Ellsworth resident John Linnehan asked city councilors on Monday to let him shoot guns in his backyard. Credit: Gabor Degre / BDN

The Ellsworth City Council voted 5-2 on Monday to reject a request from local resident John Linnehan, an outspoken Second Amendment supporter, to shoot guns in his backyard for target practice.

The city has a ban on shooting guns within 300 yards of any house in the city’s urban compact zone. Linnehan lives within that zone on a 34-acre property on Shore Road.

Linnehan told councilors that he has built a 150 foot-long shooting range in his backyard, complete with gravel and earthen berms to help prevent any potentially stray shots from exiting the range, unless they go up in the air.

He said his family has owned the property since the late 1950s, and that he only recently learned — after a neighbor contacted police to report hearing shots fired — of the city’s ban on discharging firearms within 300 yards of a neighboring house in the urban zone. He assumed it was 300 feet, which is the state’s minimum distance for discharging a firearm near a dwelling. His nearest neighbor to the range is 385 feet away, he said.

Linnehan said he has been using the range for target practice because he wants to become proficient at shooting, in the event that he needs to defend his family from an intruder.

“Well regulated means well practiced,” Linnehan told the council, referring to the wording of the Second Amendment that allows citizens the right to keep and bear firearms and refers to a “well regulated Militia.”

“I personally have some concerns about what is going on nationally. Our country’s in trouble,” he said, referring to calls to defund the police. “I am prepared to defend my family at my house.”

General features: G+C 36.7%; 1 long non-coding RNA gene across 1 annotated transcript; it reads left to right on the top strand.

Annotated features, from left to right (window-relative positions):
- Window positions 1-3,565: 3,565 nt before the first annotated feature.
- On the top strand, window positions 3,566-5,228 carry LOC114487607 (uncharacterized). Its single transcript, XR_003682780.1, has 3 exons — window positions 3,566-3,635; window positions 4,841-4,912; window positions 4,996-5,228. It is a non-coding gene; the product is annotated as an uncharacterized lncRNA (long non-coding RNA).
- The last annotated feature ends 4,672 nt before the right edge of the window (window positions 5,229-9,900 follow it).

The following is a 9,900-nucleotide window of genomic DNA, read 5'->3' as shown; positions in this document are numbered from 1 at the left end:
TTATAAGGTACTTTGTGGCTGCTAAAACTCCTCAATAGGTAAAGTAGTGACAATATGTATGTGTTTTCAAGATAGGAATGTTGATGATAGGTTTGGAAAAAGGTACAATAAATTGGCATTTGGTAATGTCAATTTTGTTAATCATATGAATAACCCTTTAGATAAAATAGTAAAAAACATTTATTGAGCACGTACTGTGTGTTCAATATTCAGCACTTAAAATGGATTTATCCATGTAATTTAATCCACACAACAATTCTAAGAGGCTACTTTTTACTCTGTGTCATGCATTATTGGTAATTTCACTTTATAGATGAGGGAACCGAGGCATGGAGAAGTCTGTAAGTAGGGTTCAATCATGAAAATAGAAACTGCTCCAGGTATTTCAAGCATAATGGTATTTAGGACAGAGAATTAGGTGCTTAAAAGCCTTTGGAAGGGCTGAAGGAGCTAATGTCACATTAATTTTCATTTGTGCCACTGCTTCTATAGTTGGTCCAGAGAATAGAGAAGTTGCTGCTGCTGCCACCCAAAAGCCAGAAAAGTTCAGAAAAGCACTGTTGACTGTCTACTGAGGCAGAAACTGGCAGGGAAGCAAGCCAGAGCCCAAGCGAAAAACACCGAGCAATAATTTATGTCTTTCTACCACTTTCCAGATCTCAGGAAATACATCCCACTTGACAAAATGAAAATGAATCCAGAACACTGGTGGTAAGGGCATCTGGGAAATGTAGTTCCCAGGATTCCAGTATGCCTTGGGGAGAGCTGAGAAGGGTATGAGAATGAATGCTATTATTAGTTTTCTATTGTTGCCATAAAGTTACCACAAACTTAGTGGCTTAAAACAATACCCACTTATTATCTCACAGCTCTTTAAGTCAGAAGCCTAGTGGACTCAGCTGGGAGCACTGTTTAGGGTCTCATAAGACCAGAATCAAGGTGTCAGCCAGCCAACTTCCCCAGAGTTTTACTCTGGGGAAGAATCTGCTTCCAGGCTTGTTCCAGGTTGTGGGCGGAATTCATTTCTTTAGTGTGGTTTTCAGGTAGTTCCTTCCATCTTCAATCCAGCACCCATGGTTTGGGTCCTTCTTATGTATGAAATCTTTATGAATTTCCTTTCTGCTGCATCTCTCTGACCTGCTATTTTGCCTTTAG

Councilors Michelle Kaplan and Gene Lyons said they felt like property owners should be able to do what they want on their land, as long as it is done safely, and that with the way Linnehan’s shooting range is designed, they didn’t think it posed a safety threat.

Councilor John Phillips said he supported the ban, and pointed out that there are dozens of houses to the immediate southeast just across Linnehan’s property line.

“There’s no neighborly way to do that without disrupting a lot of other people,” Phillips said. “You haven’t convinced me this is a good idea.”

Phillips and councilors Marc Blanchette, Heather Grindle, Dale Hamilton and Robert Miller voted to deny Linnehan’s request, while Kaplan and Lyons supported it.

A news reporter in coastal Maine for more than 20 years, Bill Trotter writes about how the Atlantic Ocean and the state's iconic coastline help to shape the lives of coastal Maine residents and visitors....